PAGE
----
Well, that 25 cent deposit is called a Pfand. ‘Pfand’ translates to English as ‘Pledge’ and is applied to almost every single-use plastic bottle you can buy (and some of the glass bottles too, like beer bottles). When in doubt, you can tell which bottles are part of the Pfand program by looking for this sticker, usually found on the label.
If you see this symbol, it means that you definitely should not throw that bottle away because if you return it, you’ll be rewarded with those 25 cents back. The system is so universal in Germany that you don’t even have to take the bottle back to the same place you bought it. Because you can pop into any convenience store and give the bottle to the cashier, and they’ll give you your 25 cents back. Most grocery stores even have automatic scanning machines, which detect the sticker on your empty bottles and print you a little voucher to get money off your next grocery shop.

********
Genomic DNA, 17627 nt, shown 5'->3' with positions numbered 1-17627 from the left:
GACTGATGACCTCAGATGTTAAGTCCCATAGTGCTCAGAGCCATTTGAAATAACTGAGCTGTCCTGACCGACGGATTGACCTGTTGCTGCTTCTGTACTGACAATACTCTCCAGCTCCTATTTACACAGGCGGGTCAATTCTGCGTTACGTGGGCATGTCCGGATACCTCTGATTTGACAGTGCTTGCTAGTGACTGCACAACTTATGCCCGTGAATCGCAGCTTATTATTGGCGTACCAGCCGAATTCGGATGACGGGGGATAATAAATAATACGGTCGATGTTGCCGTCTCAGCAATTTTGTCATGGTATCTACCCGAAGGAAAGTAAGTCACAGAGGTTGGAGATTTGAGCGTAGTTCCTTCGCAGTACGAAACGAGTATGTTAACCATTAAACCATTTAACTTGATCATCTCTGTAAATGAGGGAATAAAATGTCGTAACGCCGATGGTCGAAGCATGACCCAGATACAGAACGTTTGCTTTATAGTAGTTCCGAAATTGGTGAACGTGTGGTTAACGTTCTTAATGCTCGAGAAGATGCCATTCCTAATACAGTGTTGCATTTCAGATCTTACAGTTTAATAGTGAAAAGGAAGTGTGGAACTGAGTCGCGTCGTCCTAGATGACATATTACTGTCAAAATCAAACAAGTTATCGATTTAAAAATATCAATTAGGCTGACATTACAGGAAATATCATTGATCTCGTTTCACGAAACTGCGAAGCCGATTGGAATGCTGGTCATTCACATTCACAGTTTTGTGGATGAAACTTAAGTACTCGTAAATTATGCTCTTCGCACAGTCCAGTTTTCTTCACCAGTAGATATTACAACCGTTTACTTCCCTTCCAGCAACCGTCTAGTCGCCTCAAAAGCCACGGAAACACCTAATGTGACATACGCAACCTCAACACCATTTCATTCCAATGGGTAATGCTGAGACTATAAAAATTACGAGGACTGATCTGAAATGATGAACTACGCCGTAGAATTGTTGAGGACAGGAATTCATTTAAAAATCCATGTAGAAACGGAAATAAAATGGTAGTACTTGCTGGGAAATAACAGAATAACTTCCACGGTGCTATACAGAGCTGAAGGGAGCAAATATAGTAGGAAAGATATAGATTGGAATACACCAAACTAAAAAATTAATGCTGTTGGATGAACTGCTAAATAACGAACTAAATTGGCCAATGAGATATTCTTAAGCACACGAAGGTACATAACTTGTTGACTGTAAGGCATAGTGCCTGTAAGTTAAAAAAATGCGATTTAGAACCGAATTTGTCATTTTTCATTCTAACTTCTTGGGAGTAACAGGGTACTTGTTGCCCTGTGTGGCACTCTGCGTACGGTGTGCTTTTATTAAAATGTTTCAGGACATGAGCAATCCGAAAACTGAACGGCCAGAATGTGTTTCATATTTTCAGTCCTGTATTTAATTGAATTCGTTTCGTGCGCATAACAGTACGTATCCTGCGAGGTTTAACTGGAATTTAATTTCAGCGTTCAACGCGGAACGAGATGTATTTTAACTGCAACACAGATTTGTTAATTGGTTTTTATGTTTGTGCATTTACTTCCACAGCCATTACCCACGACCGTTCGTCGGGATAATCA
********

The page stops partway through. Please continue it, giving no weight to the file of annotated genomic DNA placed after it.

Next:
You can even donate your Pfand. Bottle collecting machines are set up at public places like train stations and airports, where you can get rid of your empty bottles and donate those 25 cents to charity. Everybody wins.
But if you do throw away your bottles, you might find that people look at you oddly. After all, you’re not only littering. You’re also throwing away free money.
Japan: No Labels Allowed
When was the last time you had to remove the label from something before recycling it? It’s probably been a long time. That’s because paper-based labels can usually stay on when you recycle items like bottles and tins. However, did you know that the shrink-wrapped plastic label often found on squeezy sports bottles needs to be removed before recycling? These labels cause havoc for recycling centers because the infrared scanners cannot detect the material underneath the label.
The problem is many manufacturers don’t include a perforated strip down the edge of the plastic label, so they’re often very difficult to remove by hand. But the folks over in Japan have come up with a clever solution to this problem — by enforcing peel-off labels that can be easily removed and binned separately to the bottle. Japan’s recycling rate, about 20%, is low compared to other industrialized nations, although still higher than the global average of 13%. But the country is looking to narrow the gap with recycling initiatives that encourage separating trash at home.